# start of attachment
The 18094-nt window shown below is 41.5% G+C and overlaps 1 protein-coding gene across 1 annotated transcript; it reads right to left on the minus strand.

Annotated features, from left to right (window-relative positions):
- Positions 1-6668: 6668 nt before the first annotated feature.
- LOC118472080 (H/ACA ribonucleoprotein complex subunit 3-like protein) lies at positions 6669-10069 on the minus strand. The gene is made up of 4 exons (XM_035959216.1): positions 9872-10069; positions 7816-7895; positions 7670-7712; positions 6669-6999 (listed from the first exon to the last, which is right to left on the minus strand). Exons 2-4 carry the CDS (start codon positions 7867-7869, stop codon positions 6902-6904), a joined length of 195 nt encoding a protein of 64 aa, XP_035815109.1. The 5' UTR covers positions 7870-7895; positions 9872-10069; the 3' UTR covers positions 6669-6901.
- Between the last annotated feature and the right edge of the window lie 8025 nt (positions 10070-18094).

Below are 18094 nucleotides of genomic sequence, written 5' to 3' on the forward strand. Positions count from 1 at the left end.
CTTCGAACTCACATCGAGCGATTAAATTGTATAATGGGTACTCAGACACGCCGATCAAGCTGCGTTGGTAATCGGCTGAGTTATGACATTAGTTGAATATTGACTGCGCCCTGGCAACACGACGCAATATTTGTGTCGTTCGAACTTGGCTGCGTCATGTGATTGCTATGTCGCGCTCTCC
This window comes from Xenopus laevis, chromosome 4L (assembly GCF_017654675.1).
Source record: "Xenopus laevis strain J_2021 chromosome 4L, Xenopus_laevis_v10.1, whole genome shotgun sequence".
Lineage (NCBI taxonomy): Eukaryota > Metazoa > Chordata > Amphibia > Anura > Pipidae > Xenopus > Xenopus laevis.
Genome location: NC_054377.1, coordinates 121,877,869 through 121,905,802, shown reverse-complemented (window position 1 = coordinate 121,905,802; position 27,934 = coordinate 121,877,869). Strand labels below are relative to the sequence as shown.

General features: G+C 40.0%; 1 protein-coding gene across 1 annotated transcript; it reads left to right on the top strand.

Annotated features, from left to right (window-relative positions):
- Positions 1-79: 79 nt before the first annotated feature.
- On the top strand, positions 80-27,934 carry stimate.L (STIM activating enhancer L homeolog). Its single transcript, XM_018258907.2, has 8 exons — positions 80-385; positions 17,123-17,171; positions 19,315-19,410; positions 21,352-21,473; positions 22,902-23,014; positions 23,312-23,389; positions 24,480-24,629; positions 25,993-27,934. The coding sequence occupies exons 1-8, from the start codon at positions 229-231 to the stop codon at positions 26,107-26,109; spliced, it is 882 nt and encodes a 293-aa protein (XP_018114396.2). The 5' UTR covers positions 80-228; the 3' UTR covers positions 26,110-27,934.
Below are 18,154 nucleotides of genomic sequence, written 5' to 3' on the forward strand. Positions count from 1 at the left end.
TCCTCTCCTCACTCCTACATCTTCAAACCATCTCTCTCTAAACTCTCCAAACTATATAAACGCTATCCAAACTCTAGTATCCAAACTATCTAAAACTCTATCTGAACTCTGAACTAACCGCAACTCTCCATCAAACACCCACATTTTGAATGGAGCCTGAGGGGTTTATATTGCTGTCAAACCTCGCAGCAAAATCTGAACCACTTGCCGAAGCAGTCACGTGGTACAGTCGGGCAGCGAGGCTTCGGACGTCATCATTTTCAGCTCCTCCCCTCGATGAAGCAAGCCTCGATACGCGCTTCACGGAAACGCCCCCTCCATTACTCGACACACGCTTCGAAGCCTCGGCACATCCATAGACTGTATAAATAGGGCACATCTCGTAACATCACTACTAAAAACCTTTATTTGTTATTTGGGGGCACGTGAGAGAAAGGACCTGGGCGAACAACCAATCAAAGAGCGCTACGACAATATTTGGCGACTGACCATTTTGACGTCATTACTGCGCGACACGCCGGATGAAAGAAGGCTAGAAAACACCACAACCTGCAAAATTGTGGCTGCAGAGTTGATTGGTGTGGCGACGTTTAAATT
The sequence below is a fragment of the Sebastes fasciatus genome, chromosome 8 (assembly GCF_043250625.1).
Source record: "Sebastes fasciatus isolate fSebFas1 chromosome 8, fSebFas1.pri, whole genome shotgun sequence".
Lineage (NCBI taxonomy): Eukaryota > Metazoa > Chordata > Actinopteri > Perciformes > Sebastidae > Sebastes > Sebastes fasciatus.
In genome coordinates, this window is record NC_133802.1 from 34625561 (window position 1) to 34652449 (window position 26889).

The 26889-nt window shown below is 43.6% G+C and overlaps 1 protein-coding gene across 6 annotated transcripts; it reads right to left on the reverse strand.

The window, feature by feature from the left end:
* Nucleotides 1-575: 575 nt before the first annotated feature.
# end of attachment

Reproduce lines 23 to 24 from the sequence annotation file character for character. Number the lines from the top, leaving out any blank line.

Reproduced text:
The window, feature by feature from the left end:
* Nucleotides 1-575: 575 nt before the first annotated feature.